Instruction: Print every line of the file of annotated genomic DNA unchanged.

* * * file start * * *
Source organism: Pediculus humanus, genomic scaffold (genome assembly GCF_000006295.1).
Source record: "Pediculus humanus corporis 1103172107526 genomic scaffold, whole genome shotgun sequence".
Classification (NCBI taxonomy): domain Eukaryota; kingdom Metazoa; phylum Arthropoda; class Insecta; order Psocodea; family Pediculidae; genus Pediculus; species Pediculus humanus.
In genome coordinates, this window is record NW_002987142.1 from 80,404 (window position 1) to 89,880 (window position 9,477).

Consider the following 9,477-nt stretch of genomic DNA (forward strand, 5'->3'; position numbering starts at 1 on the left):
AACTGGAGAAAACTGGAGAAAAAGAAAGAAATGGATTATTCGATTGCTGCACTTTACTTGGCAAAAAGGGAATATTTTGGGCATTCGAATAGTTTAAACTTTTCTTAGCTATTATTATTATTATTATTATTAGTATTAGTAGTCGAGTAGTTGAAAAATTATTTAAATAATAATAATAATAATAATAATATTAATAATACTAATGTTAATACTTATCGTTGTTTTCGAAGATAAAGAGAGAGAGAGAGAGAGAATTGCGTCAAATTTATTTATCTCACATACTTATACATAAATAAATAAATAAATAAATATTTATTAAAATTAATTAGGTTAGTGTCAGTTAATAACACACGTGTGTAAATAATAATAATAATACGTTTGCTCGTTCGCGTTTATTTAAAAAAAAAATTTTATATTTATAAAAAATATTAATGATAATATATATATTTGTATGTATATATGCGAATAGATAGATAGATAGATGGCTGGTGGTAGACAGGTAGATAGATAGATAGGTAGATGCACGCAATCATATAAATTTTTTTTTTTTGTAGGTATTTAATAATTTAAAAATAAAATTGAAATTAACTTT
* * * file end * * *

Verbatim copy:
Source organism: Pediculus humanus, genomic scaffold (genome assembly GCF_000006295.1).
Source record: "Pediculus humanus corporis 1103172107526 genomic scaffold, whole genome shotgun sequence".
Classification (NCBI taxonomy): domain Eukaryota; kingdom Metazoa; phylum Arthropoda; class Insecta; order Psocodea; family Pediculidae; genus Pediculus; species Pediculus humanus.
In genome coordinates, this window is record NW_002987142.1 from 80,404 (window position 1) to 89,880 (window position 9,477).

Consider the following 9,477-nt stretch of genomic DNA (forward strand, 5'->3'; position numbering starts at 1 on the left):
AACTGGAGAAAACTGGAGAAAAAGAAAGAAATGGATTATTCGATTGCTGCACTTTACTTGGCAAAAAGGGAATATTTTGGGCATTCGAATAGTTTAAACTTTTCTTAGCTATTATTATTATTATTATTATTAGTATTAGTAGTCGAGTAGTTGAAAAATTATTTAAATAATAATAATAATAATAATAATATTAATAATACTAATGTTAATACTTATCGTTGTTTTCGAAGATAAAGAGAGAGAGAGAGAGAGAATTGCGTCAAATTTATTTATCTCACATACTTATACATAAATAAATAAATAAATAAATATTTATTAAAATTAATTAGGTTAGTGTCAGTTAATAACACACGTGTGTAAATAATAATAATAATACGTTTGCTCGTTCGCGTTTATTTAAAAAAAAAATTTTATATTTATAAAAAATATTAATGATAATATATATATTTGTATGTATATATGCGAATAGATAGATAGATAGATGGCTGGTGGTAGACAGGTAGATAGATAGATAGGTAGATGCACGCAATCATATAAATTTTTTTTTTTTGTAGGTATTTAATAATTTAAAAATAAAATTGAAATTAACTTT